Children of the Whales Series Review: Youthful Cast, Pastel Colours, and Genocide


I will get back to my ongoing reviews of the original Sailor Moon seasons in the near future but I decided I needed a short break from blonde pig-tailed heroines who fight for justice. And so I found myself eyeing off this title in my review list.


I should probably admit I watched the first episode of this back when it first became available on Netflix and decided to pass. on the back of having watched Made in Abyss and Girls’ Last Tour, I wasn’t really in the mood for another anime that relied on a juxtaposition between adorable art and dark themes to hit my emotional resonance buttons so that I would ooh and ah and gush over another modern master-piece (not that Made in Abyss got all that much gushing being an incomplete story). And it isn’t that there is anything wrong with that particular ideal, it just feels like we’re getting a lot of these kinds of anime recently and to be honest the emotional payoff goes way down when you are waiting for the tragedy to strike.


Anyway, after I got over my preconceptions and comparisons to other series, I finally sat down and binged watched this anime in two sessions. That would make you think I was seriously into the story but that actually wasn’t the case. The reason I finished it during the second viewing session was I knew I would never go back and finish it if I stopped the viewing. I would find something else to watch and that would be the end of knowing what happened to the children on the Mud Whale and so I pushed forward through dialogue that never quite landed its mark and cheap emotional ploys that felt like they would have much greater weight on paper then they ever did on the screen.

What made this worse was the sequel-bait ending leaving huge chunks of the character journey and world-building as yet undone and yet I can’t really bring myself to care. We know the secret of how the Mud Whale came to be and how such a clearly flawed social structure formed and the immediate threat has been dealt with, kind of. For me, that’s enough and I certainly am not attached enough to any of the characters to care what happens next on their journey.


While this might make Children of the Whales sound dreadful, that is hardly the case. Visually it hits its mark with both character designs and the settings. At times it is remarkably beautiful and the fight sequences where characters use a mixture of weapons and magic power are usually very fluid and pretty to watch. The musical score is fairly on point and the narrative, what we get of it, is functional with no glaring issues other than the lack of an ending and unanswered questions. Yet from start to finish I was not drawn into the wonder that was the Mud Whale and those who inhabited it. As I went  to draft this review I had to seriously ask myself why. Yes, the story doesn’t end, but I was disengaged long before I got to that point. What actually wasn’t working here that made me want this show to end?

The conclusion I came to was that this story feels very much like it was written by committee and tested by crowd preferences. It’s dystopian because dystopians are popular. The main character is male and an underdog. The coolest character is a bit of a rebel who ultimately wants to help his people. Female characters get cool powers but don’t ever do anything in fight sequences (trust me, it doesn’t matter how cool they seem, they don’t do anything in the fights). We have an attempted genocide of an island where the population is almost entirely made up of children because that will be dramatic. Oh, and the main character has a cool nickname. He’s known as the ‘destroyer’ because he has little control over his powers. Sounds important, but it never amounts to anything in the course of this first season.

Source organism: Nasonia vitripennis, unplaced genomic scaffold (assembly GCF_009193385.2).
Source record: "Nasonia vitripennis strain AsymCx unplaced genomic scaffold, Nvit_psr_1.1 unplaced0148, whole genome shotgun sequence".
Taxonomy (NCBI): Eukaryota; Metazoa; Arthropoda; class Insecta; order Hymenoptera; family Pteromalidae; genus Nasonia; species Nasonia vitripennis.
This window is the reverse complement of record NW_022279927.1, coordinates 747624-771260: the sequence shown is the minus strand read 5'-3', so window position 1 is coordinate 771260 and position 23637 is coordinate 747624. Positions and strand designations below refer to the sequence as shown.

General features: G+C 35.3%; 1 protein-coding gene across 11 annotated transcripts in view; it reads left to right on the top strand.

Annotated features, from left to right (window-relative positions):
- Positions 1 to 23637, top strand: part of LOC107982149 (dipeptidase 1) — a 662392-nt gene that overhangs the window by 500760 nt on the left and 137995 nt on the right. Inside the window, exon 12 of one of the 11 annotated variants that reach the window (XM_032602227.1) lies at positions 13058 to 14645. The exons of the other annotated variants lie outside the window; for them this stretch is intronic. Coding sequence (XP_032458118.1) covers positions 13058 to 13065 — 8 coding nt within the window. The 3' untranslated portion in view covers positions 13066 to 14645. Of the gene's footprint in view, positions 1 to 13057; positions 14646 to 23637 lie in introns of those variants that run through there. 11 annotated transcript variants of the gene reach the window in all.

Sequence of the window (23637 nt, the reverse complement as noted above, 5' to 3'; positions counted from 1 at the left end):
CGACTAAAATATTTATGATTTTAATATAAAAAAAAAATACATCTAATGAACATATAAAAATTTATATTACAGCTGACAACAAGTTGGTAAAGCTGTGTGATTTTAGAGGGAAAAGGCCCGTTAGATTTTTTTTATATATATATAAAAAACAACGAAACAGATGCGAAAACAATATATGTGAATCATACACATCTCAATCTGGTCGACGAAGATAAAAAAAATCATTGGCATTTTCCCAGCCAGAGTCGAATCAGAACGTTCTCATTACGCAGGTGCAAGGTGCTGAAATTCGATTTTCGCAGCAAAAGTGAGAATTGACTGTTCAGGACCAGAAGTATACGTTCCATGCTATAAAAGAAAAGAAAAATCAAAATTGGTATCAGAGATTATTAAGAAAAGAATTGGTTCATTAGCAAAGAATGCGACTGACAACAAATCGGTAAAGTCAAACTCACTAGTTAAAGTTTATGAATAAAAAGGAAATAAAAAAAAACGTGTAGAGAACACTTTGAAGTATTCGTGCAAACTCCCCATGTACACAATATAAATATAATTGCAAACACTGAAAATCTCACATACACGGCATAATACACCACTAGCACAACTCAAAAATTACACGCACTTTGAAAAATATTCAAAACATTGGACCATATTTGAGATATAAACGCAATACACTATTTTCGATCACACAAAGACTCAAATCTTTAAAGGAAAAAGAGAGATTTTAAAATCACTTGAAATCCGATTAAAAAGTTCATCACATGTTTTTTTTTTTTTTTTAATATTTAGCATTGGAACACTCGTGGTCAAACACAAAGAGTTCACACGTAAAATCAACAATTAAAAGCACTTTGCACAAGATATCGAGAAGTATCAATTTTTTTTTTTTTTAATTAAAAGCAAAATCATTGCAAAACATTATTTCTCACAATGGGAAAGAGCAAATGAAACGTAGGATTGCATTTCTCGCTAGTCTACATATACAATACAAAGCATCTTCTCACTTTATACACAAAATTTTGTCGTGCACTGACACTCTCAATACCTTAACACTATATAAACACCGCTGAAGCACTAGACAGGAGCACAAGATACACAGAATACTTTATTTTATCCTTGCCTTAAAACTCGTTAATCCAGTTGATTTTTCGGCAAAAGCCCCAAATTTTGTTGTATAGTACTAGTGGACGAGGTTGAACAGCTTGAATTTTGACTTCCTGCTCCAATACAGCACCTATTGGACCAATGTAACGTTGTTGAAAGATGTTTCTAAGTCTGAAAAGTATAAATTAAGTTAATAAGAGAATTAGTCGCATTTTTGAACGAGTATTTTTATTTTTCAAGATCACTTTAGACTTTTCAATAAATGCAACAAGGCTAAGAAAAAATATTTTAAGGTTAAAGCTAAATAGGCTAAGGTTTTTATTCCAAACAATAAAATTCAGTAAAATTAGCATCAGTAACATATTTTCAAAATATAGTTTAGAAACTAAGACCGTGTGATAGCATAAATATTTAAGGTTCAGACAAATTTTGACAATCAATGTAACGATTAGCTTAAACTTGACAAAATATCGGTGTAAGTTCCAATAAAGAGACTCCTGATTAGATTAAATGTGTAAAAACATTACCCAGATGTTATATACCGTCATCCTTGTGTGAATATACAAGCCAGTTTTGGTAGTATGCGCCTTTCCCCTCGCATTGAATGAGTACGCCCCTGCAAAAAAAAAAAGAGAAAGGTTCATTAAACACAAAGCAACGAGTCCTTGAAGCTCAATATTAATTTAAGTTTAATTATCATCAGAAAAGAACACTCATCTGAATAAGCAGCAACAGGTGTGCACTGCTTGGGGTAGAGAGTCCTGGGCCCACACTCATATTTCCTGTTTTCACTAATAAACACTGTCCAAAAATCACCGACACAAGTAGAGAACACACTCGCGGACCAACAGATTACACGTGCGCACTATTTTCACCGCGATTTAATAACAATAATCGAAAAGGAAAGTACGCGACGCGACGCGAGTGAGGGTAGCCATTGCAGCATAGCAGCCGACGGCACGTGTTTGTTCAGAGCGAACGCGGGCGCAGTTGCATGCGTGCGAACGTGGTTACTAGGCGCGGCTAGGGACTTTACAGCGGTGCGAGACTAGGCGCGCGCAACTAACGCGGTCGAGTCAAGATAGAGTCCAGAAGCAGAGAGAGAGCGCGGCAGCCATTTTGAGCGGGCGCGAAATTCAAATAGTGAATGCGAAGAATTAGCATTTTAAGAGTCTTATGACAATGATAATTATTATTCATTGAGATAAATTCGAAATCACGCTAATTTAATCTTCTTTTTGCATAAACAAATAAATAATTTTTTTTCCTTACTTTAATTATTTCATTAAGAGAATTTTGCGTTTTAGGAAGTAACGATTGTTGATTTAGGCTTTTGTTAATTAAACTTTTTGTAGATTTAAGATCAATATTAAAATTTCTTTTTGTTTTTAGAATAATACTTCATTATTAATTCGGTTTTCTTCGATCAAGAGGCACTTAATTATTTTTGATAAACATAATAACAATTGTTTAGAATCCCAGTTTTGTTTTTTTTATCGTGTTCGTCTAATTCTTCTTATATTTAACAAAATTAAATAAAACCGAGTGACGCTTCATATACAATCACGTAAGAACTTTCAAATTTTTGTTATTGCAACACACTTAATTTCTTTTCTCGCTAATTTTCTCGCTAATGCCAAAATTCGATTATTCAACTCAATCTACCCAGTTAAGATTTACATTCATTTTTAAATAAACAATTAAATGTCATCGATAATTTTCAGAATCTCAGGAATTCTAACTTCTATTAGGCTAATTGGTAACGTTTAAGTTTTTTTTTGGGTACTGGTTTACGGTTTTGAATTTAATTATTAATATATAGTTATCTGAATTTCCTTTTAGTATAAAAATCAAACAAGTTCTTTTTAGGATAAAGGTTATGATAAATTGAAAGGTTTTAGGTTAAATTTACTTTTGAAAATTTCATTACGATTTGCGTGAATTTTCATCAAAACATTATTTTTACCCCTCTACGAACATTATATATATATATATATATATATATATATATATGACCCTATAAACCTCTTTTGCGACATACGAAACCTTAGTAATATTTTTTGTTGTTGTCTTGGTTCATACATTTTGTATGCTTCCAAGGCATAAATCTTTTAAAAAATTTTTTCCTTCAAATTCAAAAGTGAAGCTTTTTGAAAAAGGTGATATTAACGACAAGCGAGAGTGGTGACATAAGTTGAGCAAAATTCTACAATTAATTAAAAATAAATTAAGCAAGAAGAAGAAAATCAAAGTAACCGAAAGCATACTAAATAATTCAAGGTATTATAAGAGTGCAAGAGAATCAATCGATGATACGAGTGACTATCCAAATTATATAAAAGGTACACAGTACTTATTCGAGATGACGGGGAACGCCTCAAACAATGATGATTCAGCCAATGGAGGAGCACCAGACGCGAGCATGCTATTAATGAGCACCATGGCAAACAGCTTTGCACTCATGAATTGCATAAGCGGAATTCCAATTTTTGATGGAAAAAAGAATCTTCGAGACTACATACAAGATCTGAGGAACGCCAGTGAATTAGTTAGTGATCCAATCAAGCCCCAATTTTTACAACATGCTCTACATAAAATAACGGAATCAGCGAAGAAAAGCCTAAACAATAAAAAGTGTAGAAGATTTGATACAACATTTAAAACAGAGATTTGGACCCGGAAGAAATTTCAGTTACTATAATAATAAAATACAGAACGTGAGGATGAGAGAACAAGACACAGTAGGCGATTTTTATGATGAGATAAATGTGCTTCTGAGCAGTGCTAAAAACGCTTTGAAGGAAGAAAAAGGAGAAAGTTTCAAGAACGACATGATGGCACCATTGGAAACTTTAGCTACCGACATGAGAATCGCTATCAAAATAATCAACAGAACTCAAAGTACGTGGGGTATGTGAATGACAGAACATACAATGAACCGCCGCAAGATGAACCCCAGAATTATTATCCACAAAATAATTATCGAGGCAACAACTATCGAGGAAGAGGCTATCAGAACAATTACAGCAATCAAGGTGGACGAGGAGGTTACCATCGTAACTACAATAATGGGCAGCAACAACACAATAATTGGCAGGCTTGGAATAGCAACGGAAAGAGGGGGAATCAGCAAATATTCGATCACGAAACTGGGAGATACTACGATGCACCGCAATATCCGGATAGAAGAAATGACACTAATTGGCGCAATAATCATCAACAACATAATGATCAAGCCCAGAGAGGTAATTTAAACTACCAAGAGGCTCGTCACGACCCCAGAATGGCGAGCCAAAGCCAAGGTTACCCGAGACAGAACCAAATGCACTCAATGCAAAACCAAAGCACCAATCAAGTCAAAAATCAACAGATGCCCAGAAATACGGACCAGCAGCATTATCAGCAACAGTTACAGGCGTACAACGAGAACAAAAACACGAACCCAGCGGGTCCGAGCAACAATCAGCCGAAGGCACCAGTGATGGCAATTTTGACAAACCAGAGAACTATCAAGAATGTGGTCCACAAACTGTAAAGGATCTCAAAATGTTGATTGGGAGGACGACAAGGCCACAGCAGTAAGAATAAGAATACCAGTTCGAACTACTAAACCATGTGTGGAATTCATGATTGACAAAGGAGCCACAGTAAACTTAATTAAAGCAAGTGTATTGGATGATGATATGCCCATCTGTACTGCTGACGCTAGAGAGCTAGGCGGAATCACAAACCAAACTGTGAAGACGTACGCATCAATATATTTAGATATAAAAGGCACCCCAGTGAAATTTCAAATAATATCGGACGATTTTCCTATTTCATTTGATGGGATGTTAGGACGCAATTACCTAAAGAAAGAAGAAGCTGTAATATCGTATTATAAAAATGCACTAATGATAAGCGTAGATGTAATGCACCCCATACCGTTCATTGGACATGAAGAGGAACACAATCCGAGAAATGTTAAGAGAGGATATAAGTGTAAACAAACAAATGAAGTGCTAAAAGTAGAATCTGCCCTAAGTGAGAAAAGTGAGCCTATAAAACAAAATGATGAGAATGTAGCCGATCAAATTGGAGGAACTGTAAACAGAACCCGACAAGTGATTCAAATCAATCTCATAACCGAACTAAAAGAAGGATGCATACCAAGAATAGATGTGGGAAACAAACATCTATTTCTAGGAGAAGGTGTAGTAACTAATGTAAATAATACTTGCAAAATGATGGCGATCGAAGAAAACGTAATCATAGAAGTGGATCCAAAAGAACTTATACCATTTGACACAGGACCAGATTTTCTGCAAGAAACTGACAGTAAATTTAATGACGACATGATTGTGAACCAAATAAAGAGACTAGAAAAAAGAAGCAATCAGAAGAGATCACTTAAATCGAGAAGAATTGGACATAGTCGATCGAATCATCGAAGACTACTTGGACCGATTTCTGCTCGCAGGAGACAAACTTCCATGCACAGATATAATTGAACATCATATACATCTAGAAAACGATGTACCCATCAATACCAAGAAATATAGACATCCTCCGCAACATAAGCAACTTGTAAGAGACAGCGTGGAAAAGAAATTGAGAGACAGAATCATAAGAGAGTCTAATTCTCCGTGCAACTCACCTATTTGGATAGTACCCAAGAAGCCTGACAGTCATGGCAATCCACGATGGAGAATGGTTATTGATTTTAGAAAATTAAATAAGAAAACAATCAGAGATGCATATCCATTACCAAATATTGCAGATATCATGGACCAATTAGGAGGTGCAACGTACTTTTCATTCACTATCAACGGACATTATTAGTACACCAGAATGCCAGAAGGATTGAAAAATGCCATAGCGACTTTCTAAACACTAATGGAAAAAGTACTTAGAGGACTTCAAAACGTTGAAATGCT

And, the thing is, not one of those ideas is bad. Except the whole female characters being sidelined at every possible turn for no apparent reason given some of them are more trained and more powerful than the boy who seems to run through the heart of every conflict, that’s a pretty poor idea. But they are all just thrown in without any real heart behind them. Despite the circumstances of the Mud Whale, it never really feels like a real place. It’s just a setting for a fight to occur on. A location where characters are stranded. As much as the Mud Whale should feel like an actual character in this story and the setting needs to feel genuine, it never achieves that. Its a pretty play piece that has been beautifully built, but no real life has been breathed into it.

Each of the characters suffers the same fate. They have everything they need to be a real character. They have relationships and ties with others, frequently they have back stories, they have motives and desires. These characters should feel vibrant and alive, at least until they die tragically or watch others die tragically. And yet, you can’t help but feel that each one of these characters lacks any real presence outside of the script they’ve been given. While they all have character, that character feels so tightly controlled that they cease to feel real. Whether it is is Suou’s hand clenching, Ouni’s petulant desire for escape, or Sami’s hopeless love, it always feels scripted and calculated rather than genuine.


This isn’t helped by the presence of the villains who just seem like a bunch of psychos. And given they are supposed to have had their emotions eaten (and I know they come up with a bunch of babble as to why some retain emotions, but still), these characters are literally just war crazy, blood-thirsty murderers and it does nothing to aid the suspension of disbelief about the reality we are plunged into.